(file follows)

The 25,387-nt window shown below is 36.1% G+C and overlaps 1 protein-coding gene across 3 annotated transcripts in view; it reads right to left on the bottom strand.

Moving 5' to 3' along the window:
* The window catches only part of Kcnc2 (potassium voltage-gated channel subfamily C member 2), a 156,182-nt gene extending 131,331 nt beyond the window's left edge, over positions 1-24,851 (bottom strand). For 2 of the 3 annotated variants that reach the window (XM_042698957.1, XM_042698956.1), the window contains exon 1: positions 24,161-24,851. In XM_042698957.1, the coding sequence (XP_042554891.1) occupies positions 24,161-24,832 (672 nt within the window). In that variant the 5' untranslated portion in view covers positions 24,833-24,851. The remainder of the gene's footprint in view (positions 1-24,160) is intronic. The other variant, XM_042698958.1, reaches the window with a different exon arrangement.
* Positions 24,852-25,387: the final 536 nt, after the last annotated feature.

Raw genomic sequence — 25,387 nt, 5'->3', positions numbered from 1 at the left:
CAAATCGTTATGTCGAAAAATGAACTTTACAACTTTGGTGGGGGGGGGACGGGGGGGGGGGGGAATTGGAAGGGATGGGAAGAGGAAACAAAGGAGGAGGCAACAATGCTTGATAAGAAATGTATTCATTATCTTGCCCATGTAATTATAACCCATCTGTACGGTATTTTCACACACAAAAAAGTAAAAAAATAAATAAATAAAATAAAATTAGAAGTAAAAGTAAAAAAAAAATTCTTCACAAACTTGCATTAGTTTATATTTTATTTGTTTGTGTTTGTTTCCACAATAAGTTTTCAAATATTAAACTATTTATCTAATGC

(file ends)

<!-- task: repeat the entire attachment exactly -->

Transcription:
The 25,387-nt window shown below is 36.1% G+C and overlaps 1 protein-coding gene across 3 annotated transcripts in view; it reads right to left on the bottom strand.

Moving 5' to 3' along the window:
* The window catches only part of Kcnc2 (potassium voltage-gated channel subfamily C member 2), a 156,182-nt gene extending 131,331 nt beyond the window's left edge, over positions 1-24,851 (bottom strand). For 2 of the 3 annotated variants that reach the window (XM_042698957.1, XM_042698956.1), the window contains exon 1: positions 24,161-24,851. In XM_042698957.1, the coding sequence (XP_042554891.1) occupies positions 24,161-24,832 (672 nt within the window). In that variant the 5' untranslated portion in view covers positions 24,833-24,851. The remainder of the gene's footprint in view (positions 1-24,160) is intronic. The other variant, XM_042698958.1, reaches the window with a different exon arrangement.
* Positions 24,852-25,387: the final 536 nt, after the last annotated feature.

Raw genomic sequence — 25,387 nt, 5'->3', positions numbered from 1 at the left:
CAAATCGTTATGTCGAAAAATGAACTTTACAACTTTGGTGGGGGGGGGACGGGGGGGGGGGGGAATTGGAAGGGATGGGAAGAGGAAACAAAGGAGGAGGCAACAATGCTTGATAAGAAATGTATTCATTATCTTGCCCATGTAATTATAACCCATCTGTACGGTATTTTCACACACAAAAAAGTAAAAAAATAAATAAATAAAATAAAATTAGAAGTAAAAGTAAAAAAAAAATTCTTCACAAACTTGCATTAGTTTATATTTTATTTGTTTGTGTTTGTTTCCACAATAAGTTTTCAAATATTAAACTATTTATCTAATGC